Your spleen was removed after you were given general anesthesia (asleep and pain-free).
The surgeon made an incision (cut) in the middle of your belly. Or the incision was made on the left side of your belly just below the ribs. If you are being treated for cancer, the surgeon probably also removed the lymph nodes in your belly.
What to Expect at Home
Recovering from open spleen removal surgery takes 4 to 8 weeks. You may have some of these symptoms as you recover:
Pain around the incision for 1 to 2 weeks. This pain should lessen each day.
Sore throat from your breathing tube. Sucking on ice chips or gargling may help soothe your throat.
Nausea and maybe throwing up. Your surgeon can write you a prescription for nausea medicine if you need it
Bruising or skin redness around your wound. This will go away on its own.
Trouble taking deep breaths
If your spleen was removed for a blood disorder or lymphoma, you may need more treatments. This depends on your medical disorder.
Plan to have someone drive you home from the hospital. Do not drive yourself home.
Make sure your home is safe as you are recovering. For example, remove throw rugs to prevent tripping and falling. To stay safe in the bathroom, install grab bars to help you get in and out of the tub or shower.
You should be able to do most of your regular activities in 4 to 8 weeks. Before that:
Do not lift anything heavier than 10 to 15 pounds until your doctor says it is okay.
Avoid all strenuous activity. This includes heavy exercising, weightlifting, and other activities that make you breathe hard or strain.
Short walks and using stairs are okay.
Light housework is okay.
Do not push yourself too hard. Gradually increase how much you are active.
Your doctor will prescribe pain medicines for you to use at home. If you are taking pain pills 3 or 4 times a day, try taking them at the same times each day for 3 to 4 days. They may be more effective this way.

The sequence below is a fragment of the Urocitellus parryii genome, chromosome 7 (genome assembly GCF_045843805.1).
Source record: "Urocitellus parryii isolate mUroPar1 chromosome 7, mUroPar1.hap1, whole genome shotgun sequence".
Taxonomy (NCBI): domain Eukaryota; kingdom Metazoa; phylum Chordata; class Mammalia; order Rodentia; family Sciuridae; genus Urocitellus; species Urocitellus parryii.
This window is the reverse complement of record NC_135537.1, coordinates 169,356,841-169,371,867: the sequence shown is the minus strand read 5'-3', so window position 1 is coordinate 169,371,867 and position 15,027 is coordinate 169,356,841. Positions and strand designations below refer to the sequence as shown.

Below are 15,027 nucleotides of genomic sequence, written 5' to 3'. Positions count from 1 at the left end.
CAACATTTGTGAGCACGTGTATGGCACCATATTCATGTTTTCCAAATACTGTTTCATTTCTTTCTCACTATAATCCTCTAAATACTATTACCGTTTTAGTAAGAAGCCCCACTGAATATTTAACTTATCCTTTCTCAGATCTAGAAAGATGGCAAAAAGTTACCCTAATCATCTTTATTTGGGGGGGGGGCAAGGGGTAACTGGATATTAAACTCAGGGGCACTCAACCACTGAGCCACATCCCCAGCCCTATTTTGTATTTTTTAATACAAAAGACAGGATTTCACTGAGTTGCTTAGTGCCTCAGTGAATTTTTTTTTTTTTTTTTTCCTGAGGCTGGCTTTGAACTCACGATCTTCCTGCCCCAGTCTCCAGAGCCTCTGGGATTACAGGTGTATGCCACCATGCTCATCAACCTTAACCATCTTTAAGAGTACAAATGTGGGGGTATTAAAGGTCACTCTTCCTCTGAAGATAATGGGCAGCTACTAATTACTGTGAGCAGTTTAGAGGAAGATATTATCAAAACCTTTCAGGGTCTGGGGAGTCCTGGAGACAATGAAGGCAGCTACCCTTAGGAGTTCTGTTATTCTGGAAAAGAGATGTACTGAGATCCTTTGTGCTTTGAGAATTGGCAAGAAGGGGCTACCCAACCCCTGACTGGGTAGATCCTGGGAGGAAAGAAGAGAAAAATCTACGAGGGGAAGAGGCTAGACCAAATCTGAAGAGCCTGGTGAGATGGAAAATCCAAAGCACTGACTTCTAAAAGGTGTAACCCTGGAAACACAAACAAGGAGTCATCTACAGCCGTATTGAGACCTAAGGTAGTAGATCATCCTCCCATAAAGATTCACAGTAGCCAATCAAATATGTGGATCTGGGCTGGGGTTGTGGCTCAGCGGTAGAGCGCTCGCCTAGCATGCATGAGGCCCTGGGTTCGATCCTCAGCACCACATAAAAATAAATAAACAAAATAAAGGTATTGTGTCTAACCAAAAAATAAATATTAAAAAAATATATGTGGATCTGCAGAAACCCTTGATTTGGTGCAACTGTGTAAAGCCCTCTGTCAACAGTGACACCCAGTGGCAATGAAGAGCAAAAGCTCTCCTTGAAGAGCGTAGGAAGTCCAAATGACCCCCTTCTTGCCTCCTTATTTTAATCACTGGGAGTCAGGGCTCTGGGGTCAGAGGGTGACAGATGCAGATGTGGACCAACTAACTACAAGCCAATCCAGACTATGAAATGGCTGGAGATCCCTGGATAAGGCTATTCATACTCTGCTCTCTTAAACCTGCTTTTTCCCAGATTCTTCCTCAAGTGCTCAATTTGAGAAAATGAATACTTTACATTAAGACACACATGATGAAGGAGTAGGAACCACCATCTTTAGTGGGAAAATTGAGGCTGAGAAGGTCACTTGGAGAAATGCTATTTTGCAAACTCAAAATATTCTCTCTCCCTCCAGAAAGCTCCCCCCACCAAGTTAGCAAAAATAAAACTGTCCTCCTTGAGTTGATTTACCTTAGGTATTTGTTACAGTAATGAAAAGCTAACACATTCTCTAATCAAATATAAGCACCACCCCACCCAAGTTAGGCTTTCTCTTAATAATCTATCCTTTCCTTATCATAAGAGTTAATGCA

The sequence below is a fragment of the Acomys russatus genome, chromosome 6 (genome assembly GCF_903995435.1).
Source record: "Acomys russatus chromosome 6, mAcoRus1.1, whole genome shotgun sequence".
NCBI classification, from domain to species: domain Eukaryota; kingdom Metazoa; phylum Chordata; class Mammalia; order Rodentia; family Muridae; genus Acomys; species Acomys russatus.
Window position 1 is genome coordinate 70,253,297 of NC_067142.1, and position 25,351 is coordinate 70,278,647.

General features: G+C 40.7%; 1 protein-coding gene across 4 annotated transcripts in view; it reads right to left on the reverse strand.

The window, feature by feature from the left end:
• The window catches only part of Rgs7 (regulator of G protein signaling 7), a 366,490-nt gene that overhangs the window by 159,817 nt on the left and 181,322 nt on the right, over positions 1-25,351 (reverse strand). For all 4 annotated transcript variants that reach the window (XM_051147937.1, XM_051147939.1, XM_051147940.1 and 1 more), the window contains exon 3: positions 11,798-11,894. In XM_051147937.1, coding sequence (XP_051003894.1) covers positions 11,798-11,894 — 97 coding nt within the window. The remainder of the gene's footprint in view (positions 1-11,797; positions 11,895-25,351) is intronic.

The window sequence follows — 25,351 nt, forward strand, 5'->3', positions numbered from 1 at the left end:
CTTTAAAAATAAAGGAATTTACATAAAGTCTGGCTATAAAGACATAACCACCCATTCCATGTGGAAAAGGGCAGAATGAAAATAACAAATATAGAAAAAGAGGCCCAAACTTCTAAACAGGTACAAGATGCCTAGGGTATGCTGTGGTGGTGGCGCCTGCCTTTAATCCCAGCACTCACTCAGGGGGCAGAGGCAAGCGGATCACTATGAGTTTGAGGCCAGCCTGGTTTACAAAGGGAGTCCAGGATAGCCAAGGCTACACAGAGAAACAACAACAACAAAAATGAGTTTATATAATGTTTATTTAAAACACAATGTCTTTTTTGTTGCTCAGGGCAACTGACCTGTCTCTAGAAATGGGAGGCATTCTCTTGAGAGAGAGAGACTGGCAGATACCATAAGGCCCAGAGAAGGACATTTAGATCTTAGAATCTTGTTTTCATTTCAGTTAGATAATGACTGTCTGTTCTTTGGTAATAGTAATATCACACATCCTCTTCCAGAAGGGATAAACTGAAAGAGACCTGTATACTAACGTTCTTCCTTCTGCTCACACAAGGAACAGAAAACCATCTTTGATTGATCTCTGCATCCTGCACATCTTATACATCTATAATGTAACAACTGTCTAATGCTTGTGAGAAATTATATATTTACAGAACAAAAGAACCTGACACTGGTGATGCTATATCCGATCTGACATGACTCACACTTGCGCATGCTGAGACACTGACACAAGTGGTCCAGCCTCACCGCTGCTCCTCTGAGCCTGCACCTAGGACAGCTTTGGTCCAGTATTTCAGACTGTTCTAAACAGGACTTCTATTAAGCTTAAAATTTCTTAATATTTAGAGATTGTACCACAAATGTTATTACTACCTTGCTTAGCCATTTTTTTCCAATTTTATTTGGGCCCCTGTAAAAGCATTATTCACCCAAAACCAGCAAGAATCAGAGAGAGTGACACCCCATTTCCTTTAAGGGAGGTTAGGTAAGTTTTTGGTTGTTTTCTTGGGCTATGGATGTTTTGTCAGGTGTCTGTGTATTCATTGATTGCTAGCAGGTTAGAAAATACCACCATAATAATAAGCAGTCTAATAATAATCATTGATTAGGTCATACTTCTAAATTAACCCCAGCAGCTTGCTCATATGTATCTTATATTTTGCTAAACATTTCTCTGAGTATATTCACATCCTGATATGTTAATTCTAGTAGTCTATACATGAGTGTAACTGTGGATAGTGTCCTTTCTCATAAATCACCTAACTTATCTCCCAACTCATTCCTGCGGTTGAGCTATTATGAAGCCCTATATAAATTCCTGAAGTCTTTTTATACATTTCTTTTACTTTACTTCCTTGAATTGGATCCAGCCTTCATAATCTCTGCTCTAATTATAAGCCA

Try getting up and moving around if you are having pain in your belly. This may ease your pain.
Press a pillow over your incision when you cough or sneeze to ease discomfort and protect your incision.
Care for your incision as instructed. Change the dressing over your surgical incision once a day, or sooner if it gets wet or dirty. Your doctor will tell you when you can stop keeping your incision covered. Keep the incision area clean by washing it with mild soap and water.
You may remove the dressings (bandages) and take showers if sutures (stitches), staples, or glue were used to close your skin.
If glue or strips of tape were used to close your incision:
Cover the incision with plastic wrap before showering for the first week.
Do not try to wash off the tape or glue. It will fall off on its own in about a week.
Do not soak in a bathtub or hot tub or go swimming until your doctor tells you it is okay.
Most people live a normal active life without a spleen, but there is always a risk of getting an infection. This is because the spleen is part of the body's immune system, helping fight infections.
After your spleen is removed, you will be more likely to get infections:
For the first week after surgery, check your temperature every day.
Always tell your doctor if you have a fever, sore throat, headache, belly pain, or diarrhea, or an injury that breaks your skin.
Keeping up to date on your immunizations will be very important. Ask your doctor if you should have these vaccinations:
Flu shot (every year)
You may need to take antibiotics every day for some time. Do not stop taking antibiotics without checking with your doctor. Some people will need to take antibiotics every day for several years after surgery.
Things you can do to help prevent infections:
Eat healthy foods to keep your immune system strong.
Wash your hands often with soap and water. Ask family members to do the same.
Get treated for any bites, especially dog bites, right away.
Protect your skin when you are camping or hiking or doing other outdoor activities. Wear long sleeves and pants.
Tell your doctor if you plan to travel out of the country.
Tell all of your health care providers (dentist, doctors, nurses, or nurse practitioners) that you do not have a spleen.
You can even buy and wear a bracelet that will tell all health care workers that you do not have a spleen.
When to Call the Doctor
Call your doctor or nurse if:
Your temperature is above 101°F (38.3°C).
Your incisions are bleeding, are red or warm to the touch, or they have a thick, yellow, green, or milky drainage.
You have pain that your pain medicines are not helping.
It is hard to breathe.
You have a cough that does not go away.
You cannot drink or eat.
You develop a skin rash and feel ill.
Cadili A, de Gara C. Complications of splenectomy. Am J Med. 2008;121:371-375.
Shelton J, Holzman MD. The spleen. In: Townsend CM, Beauchamp RD, Evers BM, Mattox KL, eds. Sabiston Textbook of Surgery. 19th ed. Philadelphia, PA: Elsevier Saunders; 2012:chap 57.
Matthew M. Cooper, MD, FACS, Medical Director, Cardiovascular Surgery, HealthEast Care System, St. Paul, MN. Review provided by VeriMed Healthcare Network.Also reviewed by A.D.A.M. Health Solutions, Ebix, Inc., Editorial Team: David Zieve, MD, MHA, Bethanne Black, Stephanie Slon, and Nissi Wang.